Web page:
Mental health providers’ attitudes about criminal justice–Involved clients with serious mental illness

Research output: Contribution to journalArticle

Abstract

Objective: Community mental health providers’ attitudes toward criminal justice–involved clients with serious mental illness were examined. Methods: A total of 627 Maryland psychiatric rehabilitation program providers responded to a survey (83% response rate). Measures assessed providers’ experience with, positive regard for, and perceptions of similarity, with their clients with serious mental illness. Chi-square tests were used to compare providers’ attitudes toward clients with and without criminal justice involvement. Results: Providers reported lower regard for criminal justice–involved clients than for clients without such involvement. Providers were less likely to report having a great deal of respect for clients with (79%) versus without (95%) criminal justice involvement. On all items that measured providers’ perceived similarity with their clients, less than 50% of providers rated themselves as similar, regardless of clients’ criminal justice status. Conclusions: Future research should explore how providers’ attitudes toward criminal justice–involved clients influence service delivery for this group.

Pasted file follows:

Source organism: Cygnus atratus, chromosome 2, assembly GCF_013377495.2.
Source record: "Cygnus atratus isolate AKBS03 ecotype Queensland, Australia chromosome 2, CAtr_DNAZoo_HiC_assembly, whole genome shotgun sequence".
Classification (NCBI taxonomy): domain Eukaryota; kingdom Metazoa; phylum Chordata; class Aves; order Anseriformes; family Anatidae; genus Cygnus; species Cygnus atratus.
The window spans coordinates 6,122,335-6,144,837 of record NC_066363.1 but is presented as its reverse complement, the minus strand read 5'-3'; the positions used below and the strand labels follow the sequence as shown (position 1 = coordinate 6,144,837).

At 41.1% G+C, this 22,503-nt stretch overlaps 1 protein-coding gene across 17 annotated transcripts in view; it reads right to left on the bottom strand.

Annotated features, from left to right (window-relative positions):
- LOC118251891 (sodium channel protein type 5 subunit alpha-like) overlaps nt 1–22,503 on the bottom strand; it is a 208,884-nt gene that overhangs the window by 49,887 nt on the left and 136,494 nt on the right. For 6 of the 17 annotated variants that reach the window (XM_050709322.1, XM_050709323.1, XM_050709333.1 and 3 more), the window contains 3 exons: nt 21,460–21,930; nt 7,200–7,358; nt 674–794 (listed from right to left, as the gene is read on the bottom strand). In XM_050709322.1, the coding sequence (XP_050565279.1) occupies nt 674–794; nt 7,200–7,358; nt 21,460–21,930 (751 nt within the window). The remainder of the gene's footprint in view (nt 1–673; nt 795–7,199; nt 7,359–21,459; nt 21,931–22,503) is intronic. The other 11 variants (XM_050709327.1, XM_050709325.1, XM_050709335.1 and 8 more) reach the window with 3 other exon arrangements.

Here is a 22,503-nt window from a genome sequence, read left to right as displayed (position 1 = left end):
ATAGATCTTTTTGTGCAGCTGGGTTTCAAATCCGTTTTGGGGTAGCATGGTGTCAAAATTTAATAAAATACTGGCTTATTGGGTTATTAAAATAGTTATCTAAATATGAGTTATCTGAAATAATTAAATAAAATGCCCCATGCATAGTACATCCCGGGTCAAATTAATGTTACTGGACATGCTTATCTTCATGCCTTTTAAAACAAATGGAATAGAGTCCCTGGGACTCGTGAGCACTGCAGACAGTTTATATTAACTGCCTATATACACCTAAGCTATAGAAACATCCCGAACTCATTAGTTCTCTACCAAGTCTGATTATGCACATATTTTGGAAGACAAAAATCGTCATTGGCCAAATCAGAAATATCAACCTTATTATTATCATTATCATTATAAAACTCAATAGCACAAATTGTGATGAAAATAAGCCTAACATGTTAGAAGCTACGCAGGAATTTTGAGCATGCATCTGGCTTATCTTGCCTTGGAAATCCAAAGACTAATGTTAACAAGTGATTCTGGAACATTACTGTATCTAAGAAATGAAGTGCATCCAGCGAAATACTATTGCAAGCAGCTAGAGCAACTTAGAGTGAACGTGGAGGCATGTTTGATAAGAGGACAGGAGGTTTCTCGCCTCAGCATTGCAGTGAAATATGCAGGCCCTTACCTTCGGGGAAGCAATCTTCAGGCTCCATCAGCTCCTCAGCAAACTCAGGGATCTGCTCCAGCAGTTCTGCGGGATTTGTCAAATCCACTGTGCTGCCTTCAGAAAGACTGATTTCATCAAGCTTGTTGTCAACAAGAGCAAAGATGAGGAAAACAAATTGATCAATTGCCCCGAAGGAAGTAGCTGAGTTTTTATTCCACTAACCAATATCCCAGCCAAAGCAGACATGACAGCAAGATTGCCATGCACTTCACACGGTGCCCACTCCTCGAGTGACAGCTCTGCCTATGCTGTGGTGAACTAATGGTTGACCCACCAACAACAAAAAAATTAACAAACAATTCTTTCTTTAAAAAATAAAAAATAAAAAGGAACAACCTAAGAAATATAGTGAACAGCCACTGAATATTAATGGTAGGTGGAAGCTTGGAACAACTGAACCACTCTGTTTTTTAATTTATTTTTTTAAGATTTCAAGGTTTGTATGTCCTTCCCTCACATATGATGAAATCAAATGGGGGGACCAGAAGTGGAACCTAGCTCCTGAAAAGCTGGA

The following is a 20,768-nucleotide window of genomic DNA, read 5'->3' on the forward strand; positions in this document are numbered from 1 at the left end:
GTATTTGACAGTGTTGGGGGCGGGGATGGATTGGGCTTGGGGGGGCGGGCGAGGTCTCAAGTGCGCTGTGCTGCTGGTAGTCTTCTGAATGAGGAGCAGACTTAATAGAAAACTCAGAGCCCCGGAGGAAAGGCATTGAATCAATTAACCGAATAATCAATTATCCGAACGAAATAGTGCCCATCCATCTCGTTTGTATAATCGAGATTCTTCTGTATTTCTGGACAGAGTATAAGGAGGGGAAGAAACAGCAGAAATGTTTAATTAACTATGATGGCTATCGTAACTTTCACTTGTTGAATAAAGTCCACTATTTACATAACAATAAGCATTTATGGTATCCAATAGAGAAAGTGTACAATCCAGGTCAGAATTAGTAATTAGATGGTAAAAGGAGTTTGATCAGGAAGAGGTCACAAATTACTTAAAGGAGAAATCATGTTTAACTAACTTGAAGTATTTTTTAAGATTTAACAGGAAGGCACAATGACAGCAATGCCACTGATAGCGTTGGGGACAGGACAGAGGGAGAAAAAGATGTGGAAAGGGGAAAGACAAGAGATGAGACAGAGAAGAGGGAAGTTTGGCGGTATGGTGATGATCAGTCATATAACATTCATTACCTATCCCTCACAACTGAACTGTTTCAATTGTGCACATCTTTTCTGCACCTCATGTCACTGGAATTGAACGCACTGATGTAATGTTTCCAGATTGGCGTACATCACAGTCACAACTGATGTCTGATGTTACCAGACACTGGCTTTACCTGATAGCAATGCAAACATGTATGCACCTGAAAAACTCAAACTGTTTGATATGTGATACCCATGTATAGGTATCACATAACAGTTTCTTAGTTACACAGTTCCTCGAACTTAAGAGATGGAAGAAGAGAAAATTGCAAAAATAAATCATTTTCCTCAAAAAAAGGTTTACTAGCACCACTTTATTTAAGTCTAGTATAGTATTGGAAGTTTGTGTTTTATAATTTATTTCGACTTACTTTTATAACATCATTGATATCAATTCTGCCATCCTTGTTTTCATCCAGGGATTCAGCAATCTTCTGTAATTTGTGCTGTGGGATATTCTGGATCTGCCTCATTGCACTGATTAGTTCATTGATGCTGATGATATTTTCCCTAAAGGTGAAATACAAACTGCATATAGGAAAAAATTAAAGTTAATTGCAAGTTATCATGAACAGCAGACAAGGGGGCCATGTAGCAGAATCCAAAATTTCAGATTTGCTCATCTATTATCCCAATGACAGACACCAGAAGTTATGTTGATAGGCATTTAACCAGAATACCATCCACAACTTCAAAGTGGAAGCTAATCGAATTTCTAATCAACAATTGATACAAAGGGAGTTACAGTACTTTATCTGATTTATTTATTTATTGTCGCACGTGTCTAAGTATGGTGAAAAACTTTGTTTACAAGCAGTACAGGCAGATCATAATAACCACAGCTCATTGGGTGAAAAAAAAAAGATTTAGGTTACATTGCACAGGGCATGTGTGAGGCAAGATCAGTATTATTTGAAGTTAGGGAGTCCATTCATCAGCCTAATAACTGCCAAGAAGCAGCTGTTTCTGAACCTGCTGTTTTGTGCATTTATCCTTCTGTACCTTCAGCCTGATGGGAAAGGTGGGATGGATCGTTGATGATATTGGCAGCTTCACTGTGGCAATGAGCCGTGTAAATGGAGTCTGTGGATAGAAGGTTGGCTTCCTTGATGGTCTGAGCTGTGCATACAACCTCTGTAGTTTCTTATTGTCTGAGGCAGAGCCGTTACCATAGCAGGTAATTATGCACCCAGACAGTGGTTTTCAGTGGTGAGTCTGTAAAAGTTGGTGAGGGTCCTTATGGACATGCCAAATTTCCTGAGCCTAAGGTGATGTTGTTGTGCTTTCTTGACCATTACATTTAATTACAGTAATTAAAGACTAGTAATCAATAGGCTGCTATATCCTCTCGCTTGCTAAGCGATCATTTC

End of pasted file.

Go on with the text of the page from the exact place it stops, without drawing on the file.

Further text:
Original languageEnglish (US)
Pages (from-to)472-475
Number of pages4
JournalPsychiatric Services
Volume69
Issue number4
DOIs
StatePublished - Apr 1 2018

ASJC Scopus subject areas

  • Psychiatry and Mental health

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